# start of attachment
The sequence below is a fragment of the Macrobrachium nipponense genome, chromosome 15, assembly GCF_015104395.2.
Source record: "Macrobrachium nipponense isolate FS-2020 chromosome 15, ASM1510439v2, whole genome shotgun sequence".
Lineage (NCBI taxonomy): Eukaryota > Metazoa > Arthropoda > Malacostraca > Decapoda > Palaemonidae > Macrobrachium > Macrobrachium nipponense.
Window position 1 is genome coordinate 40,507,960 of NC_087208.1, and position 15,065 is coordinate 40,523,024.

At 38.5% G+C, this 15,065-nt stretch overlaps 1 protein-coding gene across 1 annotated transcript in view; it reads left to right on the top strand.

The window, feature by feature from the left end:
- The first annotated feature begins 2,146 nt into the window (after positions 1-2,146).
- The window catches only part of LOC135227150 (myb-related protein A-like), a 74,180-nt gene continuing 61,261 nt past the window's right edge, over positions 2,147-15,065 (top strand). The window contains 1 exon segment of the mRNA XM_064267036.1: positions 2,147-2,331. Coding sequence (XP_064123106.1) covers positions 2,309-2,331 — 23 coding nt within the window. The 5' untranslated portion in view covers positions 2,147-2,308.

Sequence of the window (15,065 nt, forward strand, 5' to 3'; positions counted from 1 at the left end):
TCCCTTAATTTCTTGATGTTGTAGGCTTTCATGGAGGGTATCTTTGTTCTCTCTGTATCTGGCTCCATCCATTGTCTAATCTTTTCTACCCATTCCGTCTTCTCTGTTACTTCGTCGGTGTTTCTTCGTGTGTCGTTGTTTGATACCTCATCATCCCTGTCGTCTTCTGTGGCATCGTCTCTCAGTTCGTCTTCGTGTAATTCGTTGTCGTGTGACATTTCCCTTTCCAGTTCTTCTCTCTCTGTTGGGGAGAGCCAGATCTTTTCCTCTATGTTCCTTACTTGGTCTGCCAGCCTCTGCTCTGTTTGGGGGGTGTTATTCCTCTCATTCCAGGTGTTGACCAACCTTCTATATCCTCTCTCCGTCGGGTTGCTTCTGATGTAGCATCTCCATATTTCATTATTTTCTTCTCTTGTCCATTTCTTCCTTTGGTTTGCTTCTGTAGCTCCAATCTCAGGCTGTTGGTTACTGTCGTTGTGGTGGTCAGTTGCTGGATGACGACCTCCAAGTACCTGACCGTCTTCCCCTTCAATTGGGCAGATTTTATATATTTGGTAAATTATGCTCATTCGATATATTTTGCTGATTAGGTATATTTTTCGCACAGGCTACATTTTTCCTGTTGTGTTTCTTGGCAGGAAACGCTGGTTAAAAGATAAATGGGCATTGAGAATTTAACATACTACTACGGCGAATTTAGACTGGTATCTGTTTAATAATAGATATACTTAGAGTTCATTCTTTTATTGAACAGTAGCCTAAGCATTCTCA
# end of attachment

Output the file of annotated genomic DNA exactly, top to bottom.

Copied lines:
The sequence below is a fragment of the Macrobrachium nipponense genome, chromosome 15, assembly GCF_015104395.2.
Source record: "Macrobrachium nipponense isolate FS-2020 chromosome 15, ASM1510439v2, whole genome shotgun sequence".
Lineage (NCBI taxonomy): Eukaryota > Metazoa > Arthropoda > Malacostraca > Decapoda > Palaemonidae > Macrobrachium > Macrobrachium nipponense.
Window position 1 is genome coordinate 40,507,960 of NC_087208.1, and position 15,065 is coordinate 40,523,024.

At 38.5% G+C, this 15,065-nt stretch overlaps 1 protein-coding gene across 1 annotated transcript in view; it reads left to right on the top strand.

The window, feature by feature from the left end:
- The first annotated feature begins 2,146 nt into the window (after positions 1-2,146).
- The window catches only part of LOC135227150 (myb-related protein A-like), a 74,180-nt gene continuing 61,261 nt past the window's right edge, over positions 2,147-15,065 (top strand). The window contains 1 exon segment of the mRNA XM_064267036.1: positions 2,147-2,331. Coding sequence (XP_064123106.1) covers positions 2,309-2,331 — 23 coding nt within the window. The 5' untranslated portion in view covers positions 2,147-2,308.

Sequence of the window (15,065 nt, forward strand, 5' to 3'; positions counted from 1 at the left end):
TCCCTTAATTTCTTGATGTTGTAGGCTTTCATGGAGGGTATCTTTGTTCTCTCTGTATCTGGCTCCATCCATTGTCTAATCTTTTCTACCCATTCCGTCTTCTCTGTTACTTCGTCGGTGTTTCTTCGTGTGTCGTTGTTTGATACCTCATCATCCCTGTCGTCTTCTGTGGCATCGTCTCTCAGTTCGTCTTCGTGTAATTCGTTGTCGTGTGACATTTCCCTTTCCAGTTCTTCTCTCTCTGTTGGGGAGAGCCAGATCTTTTCCTCTATGTTCCTTACTTGGTCTGCCAGCCTCTGCTCTGTTTGGGGGGTGTTATTCCTCTCATTCCAGGTGTTGACCAACCTTCTATATCCTCTCTCCGTCGGGTTGCTTCTGATGTAGCATCTCCATATTTCATTATTTTCTTCTCTTGTCCATTTCTTCCTTTGGTTTGCTTCTGTAGCTCCAATCTCAGGCTGTTGGTTACTGTCGTTGTGGTGGTCAGTTGCTGGATGACGACCTCCAAGTACCTGACCGTCTTCCCCTTCAATTGGGCAGATTTTATATATTTGGTAAATTATGCTCATTCGATATATTTTGCTGATTAGGTATATTTTTCGCACAGGCTACATTTTTCCTGTTGTGTTTCTTGGCAGGAAACGCTGGTTAAAAGATAAATGGGCATTGAGAATTTAACATACTACTACGGCGAATTTAGACTGGTATCTGTTTAATAATAGATATACTTAGAGTTCATTCTTTTATTGAACAGTAGCCTAAGCATTCTCA